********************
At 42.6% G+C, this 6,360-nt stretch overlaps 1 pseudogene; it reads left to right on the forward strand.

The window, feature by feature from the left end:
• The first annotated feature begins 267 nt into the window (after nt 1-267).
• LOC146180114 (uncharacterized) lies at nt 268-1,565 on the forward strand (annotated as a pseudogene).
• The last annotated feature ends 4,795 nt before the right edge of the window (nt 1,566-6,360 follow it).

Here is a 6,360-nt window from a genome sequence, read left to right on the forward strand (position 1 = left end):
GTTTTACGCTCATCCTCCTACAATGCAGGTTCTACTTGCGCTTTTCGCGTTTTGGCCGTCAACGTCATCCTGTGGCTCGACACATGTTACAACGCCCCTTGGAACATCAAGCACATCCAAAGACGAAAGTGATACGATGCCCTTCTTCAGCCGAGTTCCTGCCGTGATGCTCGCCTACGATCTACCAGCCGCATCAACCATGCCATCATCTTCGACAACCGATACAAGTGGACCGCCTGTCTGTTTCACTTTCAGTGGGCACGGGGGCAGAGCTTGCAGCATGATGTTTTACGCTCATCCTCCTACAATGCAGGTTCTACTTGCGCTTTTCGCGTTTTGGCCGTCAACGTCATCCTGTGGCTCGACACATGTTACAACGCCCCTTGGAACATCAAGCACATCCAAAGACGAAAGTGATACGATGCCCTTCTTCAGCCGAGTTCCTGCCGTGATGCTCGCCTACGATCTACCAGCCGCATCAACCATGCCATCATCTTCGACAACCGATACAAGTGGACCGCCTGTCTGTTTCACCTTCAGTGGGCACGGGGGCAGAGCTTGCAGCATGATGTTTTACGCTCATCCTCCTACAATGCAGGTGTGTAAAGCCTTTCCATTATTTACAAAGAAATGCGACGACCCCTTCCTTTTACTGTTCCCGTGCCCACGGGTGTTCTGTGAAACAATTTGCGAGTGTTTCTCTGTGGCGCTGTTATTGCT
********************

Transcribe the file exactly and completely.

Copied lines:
At 42.6% G+C, this 6,360-nt stretch overlaps 1 pseudogene; it reads left to right on the forward strand.

The window, feature by feature from the left end:
• The first annotated feature begins 267 nt into the window (after nt 1-267).
• LOC146180114 (uncharacterized) lies at nt 268-1,565 on the forward strand (annotated as a pseudogene).
• The last annotated feature ends 4,795 nt before the right edge of the window (nt 1,566-6,360 follow it).

Here is a 6,360-nt window from a genome sequence, read left to right on the forward strand (position 1 = left end):
GTTTTACGCTCATCCTCCTACAATGCAGGTTCTACTTGCGCTTTTCGCGTTTTGGCCGTCAACGTCATCCTGTGGCTCGACACATGTTACAACGCCCCTTGGAACATCAAGCACATCCAAAGACGAAAGTGATACGATGCCCTTCTTCAGCCGAGTTCCTGCCGTGATGCTCGCCTACGATCTACCAGCCGCATCAACCATGCCATCATCTTCGACAACCGATACAAGTGGACCGCCTGTCTGTTTCACTTTCAGTGGGCACGGGGGCAGAGCTTGCAGCATGATGTTTTACGCTCATCCTCCTACAATGCAGGTTCTACTTGCGCTTTTCGCGTTTTGGCCGTCAACGTCATCCTGTGGCTCGACACATGTTACAACGCCCCTTGGAACATCAAGCACATCCAAAGACGAAAGTGATACGATGCCCTTCTTCAGCCGAGTTCCTGCCGTGATGCTCGCCTACGATCTACCAGCCGCATCAACCATGCCATCATCTTCGACAACCGATACAAGTGGACCGCCTGTCTGTTTCACCTTCAGTGGGCACGGGGGCAGAGCTTGCAGCATGATGTTTTACGCTCATCCTCCTACAATGCAGGTGTGTAAAGCCTTTCCATTATTTACAAAGAAATGCGACGACCCCTTCCTTTTACTGTTCCCGTGCCCACGGGTGTTCTGTGAAACAATTTGCGAGTGTTTCTCTGTGGCGCTGTTATTGCT